Mr Kurzweil believes that humans and technology are blurring and will eventually merge. (most of us have already grown smart phones and other digital devices at the ends of our fingers.) "We live in a human-machine civilization where everybody has been enhanced with computer technology," he told a capacity crowd of more than 3,000. "They're really part of who we are.” Kurzweil believes technology is advancing so fast that previously unimaginable inventions will be a reality within decades. He cited nanotechnology -- microscopic computers -- that will be 1,000 times more powerful than human blood cells and injected in people's bloodstreams to give them superhuman endurance. He also believes computer technology is democratizing society by empowering people."You can start world-changing revolution with the power of your ideas and the tools that everyone has," he said. "A kid in Africa has access to more information than the president of the United States did 15 years ago." He also predicted that "Siri will get better.", Moore's Law, will become outdated and useless in the next 8 years and in the future search engines aren't going to wait to be asked. They'll be listening [to humans] in the background. And [the search results] will just pop up."

Speculation, fantasy you say? Perhaps. What’s clear is that while everything has not come to pass, in 1960, the things we thought we would have and do in the year 2012 are in many cases, well beyond our 1960’s imaginations! So if things continue as they have, Healthcare in 2052 will likely look very different than what it looks like today, and technology will have a large role to play in what it does looks like. Healthcare leaders should embrace and help lead this inevitable change or else they will be forced to get out of the way and simply follow the innovation of others.

FMI - http://www.cnn.com/2012/03/12/tech/innovation/ray-kurzweil-sxsw/index.html

Monday, March 19, 2012

Participatory Medicine 2.0

Original post can be found at Project Health Design

In “Participatory 8000 Medicine: Must You Be Rich to Participate?” in the Journal of Participatory Medicine, Graedon and Graedon pose a question: “Is the participatory movement leaving [the non-affluent] behind?” Their article suggests that only the affluent members of our society can afford care that is participatory. Their premise appears to be built on two assumptions that should be regarded as faulty.

Redefining patient engagement

The first is that the only engagement relevant to the participatory community is the engagement between a patient and a clinical provider. The primary causes of morbidity and mortality in contemporary society are chronic diseases. By definition, individuals have these ailments for up to 30 or 40 years. Antecedents of atherosclerosis (fatty streaks) have been documented in 10-year-old children (5), yet most individuals only become aware of the existence of a problem after the age of 50. As such, the actions, behaviors and exposures that impact health begin early in life and are often the result of engagement with a vast array of individuals (relatively few of which are medical providers). In addition, most patients are actually in clinical settings for a relatively short period of time over the course of their lives. In other words, most of the interactions, or participation, that govern the important behaviors that impact health occur outside of the clinical setting and between patients and non-clinicians.

This reality is in no way an attempt to downplay the importance of either clinical encounters or clinical providers, but rather an attempt to illustrate the fact that when we fail to understand the full context of participatory medicine, we may similarly fail to understand the true barriers, drivers and opportunities for participatory medicine to make a difference. More importantly, we may also be unable to fully understand why patients have such difficulty achieving clinical goals or why well-intentioned and elegantly designed interventions yield only marginal results. In fact, emerging data suggest that patients are participating in their health care in a big way, just not as much with their health care providers.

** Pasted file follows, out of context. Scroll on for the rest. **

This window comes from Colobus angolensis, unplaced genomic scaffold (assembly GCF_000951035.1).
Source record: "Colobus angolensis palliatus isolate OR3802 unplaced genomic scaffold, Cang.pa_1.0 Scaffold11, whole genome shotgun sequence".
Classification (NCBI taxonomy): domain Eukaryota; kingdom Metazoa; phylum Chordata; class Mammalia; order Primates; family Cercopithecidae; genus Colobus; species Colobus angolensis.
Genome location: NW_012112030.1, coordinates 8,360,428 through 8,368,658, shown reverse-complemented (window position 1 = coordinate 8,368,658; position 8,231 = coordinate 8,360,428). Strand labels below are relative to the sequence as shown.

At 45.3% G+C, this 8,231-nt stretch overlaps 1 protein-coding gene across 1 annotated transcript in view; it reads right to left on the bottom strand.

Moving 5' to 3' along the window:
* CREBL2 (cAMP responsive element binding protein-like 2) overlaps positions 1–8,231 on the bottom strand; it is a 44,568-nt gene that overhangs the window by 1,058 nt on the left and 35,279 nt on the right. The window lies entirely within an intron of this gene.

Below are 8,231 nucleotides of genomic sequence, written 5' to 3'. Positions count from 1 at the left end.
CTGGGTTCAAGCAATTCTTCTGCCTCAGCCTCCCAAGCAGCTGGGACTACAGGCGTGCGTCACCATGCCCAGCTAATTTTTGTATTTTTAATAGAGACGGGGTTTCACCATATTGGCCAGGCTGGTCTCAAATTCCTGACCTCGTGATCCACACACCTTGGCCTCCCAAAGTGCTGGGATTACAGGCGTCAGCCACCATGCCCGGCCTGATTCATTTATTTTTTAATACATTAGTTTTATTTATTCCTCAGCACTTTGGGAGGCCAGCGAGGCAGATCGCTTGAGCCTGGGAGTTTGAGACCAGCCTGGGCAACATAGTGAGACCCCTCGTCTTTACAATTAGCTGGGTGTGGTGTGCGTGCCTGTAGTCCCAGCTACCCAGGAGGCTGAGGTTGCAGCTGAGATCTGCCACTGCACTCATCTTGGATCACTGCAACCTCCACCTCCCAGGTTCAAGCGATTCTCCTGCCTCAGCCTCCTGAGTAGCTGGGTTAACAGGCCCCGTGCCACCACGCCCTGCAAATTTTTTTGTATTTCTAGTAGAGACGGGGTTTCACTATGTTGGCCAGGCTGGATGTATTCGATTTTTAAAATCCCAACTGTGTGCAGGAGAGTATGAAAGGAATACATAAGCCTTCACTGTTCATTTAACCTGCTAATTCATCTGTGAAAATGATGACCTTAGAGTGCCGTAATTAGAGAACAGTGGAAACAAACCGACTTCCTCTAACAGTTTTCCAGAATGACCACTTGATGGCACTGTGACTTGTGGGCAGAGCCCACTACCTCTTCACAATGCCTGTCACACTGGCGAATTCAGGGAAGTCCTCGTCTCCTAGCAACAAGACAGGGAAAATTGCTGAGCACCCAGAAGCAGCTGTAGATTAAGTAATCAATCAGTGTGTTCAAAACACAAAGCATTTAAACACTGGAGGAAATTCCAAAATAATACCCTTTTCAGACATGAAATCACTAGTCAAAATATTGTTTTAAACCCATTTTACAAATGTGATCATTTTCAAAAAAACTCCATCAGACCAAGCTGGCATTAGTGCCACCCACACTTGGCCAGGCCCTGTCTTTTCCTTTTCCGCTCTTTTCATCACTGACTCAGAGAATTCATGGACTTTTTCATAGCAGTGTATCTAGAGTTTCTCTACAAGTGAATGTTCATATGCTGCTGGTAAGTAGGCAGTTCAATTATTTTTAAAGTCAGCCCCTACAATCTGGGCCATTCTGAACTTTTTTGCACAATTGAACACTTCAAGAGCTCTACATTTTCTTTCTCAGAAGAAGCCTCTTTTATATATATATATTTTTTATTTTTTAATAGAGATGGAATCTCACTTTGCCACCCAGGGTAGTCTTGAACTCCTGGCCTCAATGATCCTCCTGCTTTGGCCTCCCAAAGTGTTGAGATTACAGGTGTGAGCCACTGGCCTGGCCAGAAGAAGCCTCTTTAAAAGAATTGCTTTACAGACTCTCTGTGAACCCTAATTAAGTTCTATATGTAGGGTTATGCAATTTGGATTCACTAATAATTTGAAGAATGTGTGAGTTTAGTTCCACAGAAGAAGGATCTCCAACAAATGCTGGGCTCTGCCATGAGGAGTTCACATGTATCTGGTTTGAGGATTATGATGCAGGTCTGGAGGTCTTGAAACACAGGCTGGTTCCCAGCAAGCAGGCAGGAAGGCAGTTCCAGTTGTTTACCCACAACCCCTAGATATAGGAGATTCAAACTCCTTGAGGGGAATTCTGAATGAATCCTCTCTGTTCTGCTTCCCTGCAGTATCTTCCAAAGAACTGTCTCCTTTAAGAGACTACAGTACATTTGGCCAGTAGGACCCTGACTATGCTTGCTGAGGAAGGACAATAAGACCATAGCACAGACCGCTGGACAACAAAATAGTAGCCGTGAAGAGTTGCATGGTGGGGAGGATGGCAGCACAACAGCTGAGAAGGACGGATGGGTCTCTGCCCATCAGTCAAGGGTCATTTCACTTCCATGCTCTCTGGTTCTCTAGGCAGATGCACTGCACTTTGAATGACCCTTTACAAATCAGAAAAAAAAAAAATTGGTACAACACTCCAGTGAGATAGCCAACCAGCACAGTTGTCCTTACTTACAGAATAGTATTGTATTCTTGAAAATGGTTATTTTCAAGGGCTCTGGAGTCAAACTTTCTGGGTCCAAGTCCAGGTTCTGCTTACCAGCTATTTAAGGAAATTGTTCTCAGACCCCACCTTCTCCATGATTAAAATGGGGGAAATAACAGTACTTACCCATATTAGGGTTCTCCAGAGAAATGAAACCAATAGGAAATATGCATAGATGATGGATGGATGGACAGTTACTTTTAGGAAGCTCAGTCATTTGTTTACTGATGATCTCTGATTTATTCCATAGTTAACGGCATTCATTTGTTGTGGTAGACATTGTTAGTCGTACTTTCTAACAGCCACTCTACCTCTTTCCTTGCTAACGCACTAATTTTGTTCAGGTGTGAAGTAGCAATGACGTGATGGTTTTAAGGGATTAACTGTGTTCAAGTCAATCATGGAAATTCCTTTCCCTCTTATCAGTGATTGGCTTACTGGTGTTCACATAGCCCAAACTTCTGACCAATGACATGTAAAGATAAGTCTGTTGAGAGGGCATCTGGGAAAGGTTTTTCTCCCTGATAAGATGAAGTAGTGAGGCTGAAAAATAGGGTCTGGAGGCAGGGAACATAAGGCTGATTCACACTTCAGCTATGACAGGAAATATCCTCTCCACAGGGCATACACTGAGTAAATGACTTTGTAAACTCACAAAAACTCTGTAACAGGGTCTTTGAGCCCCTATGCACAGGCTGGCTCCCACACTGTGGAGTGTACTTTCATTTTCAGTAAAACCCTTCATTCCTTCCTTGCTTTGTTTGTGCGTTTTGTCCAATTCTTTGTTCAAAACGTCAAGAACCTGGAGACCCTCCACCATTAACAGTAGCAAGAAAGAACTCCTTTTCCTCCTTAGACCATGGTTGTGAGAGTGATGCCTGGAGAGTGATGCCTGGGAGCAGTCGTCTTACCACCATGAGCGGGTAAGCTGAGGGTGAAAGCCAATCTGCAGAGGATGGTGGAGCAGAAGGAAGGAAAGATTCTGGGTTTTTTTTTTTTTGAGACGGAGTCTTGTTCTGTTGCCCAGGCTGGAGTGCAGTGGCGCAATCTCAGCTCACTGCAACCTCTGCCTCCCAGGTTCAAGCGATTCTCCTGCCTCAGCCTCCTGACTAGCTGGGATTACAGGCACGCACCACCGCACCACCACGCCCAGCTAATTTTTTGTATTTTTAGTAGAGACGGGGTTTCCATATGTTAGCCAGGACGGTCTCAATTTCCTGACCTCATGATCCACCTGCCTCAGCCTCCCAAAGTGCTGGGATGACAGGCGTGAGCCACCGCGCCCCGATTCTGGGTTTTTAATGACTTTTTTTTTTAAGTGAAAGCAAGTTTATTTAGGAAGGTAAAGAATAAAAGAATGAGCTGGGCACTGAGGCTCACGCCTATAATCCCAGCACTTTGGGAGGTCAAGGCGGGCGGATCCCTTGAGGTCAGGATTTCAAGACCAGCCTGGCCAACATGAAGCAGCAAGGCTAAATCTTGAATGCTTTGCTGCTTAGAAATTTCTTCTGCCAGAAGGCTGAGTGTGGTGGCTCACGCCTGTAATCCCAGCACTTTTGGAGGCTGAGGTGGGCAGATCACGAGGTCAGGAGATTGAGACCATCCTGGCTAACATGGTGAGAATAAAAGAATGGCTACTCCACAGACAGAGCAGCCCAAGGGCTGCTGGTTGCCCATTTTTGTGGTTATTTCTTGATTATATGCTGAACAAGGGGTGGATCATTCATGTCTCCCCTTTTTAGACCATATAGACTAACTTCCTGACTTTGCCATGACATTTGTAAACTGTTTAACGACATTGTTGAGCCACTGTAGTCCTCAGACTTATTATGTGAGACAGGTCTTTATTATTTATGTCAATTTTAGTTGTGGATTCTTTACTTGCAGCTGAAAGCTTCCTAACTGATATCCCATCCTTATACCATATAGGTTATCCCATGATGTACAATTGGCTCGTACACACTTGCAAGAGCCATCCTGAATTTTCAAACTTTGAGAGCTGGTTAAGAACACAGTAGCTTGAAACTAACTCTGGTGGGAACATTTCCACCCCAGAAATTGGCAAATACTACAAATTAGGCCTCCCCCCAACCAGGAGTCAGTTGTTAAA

Patients turn to the Internet for health information and support

For the first time ever, more Americans are turning to the Internet for health and medical information than are turning to health care providers.(1) In addition, emerging evidence suggests that the Internet has considerably more influence over consumer health decisions and actions than traditional channels like print, TV and radio.(3) The numbers of online health seekers have swelled to more than 175 million people to date.(6) Increasingly, they report having become informed and empowered. They have generally been able to find what they are looking for and report that the Internet is increasingly helping them to connect to emotional support and practical help for dealing with their health issues.(2) In fact, racial and ethnic minorities and the poor appear to be using some forms of technology more than their non-minority counterparts.(4)

We can argue and speculate as to why these things are happening or the long-term impact of these shifts, but the reality is that these shifts are, in fact, happening. These changes may represent an important opportunity to reach and engage many patients, including those who historically have been left behind. The most important questions then become:

Do our evolving notions of what health care and participatory medicine need to become include the realities in which patients live?
Will current and future health care providers embrace these realities and lead the inevitable change?
If not, we may be destined to well-intentioned but largely unrealistic notions that ultimately leave the health care system far behind where many patients are already going.

References

1) Cybercitizen Health v8.0. 2008. New York, NY, Manhattan Research.
2) E-Health Solutions for Healthcare Disparities. New York: Springer Pubs; 2008
3) Cybercitizen Health v9.0. 2010. New York, NY, Manhattan Research.
4) Korzenny F, Vann L. Tapping into thier connections: The multicultural world of social media marketing. 2009. Talahassee, FL, Florida State University Center for Hispanic Marketing Communication.
5) Tanganelli P, Bianciardi G, Simoes C, et al. Distribution of lipid and raised lesions in aortas of young people of different geographic origins (WHO-ISFC PBDAY Study). World Health Organization-International Society and Federation of Cardiology. Pathobiological Determinants of Atherosclerosis in Youth. Arterioscler Thromb 1993; 13(11): 1700-10
6) Taylor H. Cyberchondriacs on the rise? [electronic article]. 2010.